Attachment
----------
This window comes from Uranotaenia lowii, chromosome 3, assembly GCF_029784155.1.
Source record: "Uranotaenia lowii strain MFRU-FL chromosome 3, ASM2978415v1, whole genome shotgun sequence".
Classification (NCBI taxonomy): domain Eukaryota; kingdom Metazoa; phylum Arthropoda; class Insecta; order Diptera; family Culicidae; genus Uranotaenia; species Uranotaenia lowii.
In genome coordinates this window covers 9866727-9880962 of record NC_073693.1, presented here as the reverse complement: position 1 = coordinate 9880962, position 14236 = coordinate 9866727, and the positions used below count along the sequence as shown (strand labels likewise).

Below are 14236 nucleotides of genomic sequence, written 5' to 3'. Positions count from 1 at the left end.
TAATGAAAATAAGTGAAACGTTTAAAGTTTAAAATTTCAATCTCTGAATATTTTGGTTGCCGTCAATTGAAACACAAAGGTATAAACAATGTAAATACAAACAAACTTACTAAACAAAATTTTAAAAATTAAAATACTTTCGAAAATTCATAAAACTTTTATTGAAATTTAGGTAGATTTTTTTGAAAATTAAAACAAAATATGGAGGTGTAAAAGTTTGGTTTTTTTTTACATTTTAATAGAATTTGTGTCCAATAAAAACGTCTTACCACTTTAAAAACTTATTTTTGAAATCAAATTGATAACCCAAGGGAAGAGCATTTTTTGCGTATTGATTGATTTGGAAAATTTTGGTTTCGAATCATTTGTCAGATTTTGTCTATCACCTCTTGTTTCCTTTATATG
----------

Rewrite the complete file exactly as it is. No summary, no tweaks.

This window comes from Uranotaenia lowii, chromosome 3, assembly GCF_029784155.1.
Source record: "Uranotaenia lowii strain MFRU-FL chromosome 3, ASM2978415v1, whole genome shotgun sequence".
Classification (NCBI taxonomy): domain Eukaryota; kingdom Metazoa; phylum Arthropoda; class Insecta; order Diptera; family Culicidae; genus Uranotaenia; species Uranotaenia lowii.
In genome coordinates this window covers 9866727-9880962 of record NC_073693.1, presented here as the reverse complement: position 1 = coordinate 9880962, position 14236 = coordinate 9866727, and the positions used below count along the sequence as shown (strand labels likewise).

Below are 14236 nucleotides of genomic sequence, written 5' to 3'. Positions count from 1 at the left end.
TAATGAAAATAAGTGAAACGTTTAAAGTTTAAAATTTCAATCTCTGAATATTTTGGTTGCCGTCAATTGAAACACAAAGGTATAAACAATGTAAATACAAACAAACTTACTAAACAAAATTTTAAAAATTAAAATACTTTCGAAAATTCATAAAACTTTTATTGAAATTTAGGTAGATTTTTTTGAAAATTAAAACAAAATATGGAGGTGTAAAAGTTTGGTTTTTTTTTACATTTTAATAGAATTTGTGTCCAATAAAAACGTCTTACCACTTTAAAAACTTATTTTTGAAATCAAATTGATAACCCAAGGGAAGAGCATTTTTTGCGTATTGATTGATTTGGAAAATTTTGGTTTCGAATCATTTGTCAGATTTTGTCTATCACCTCTTGTTTCCTTTATATG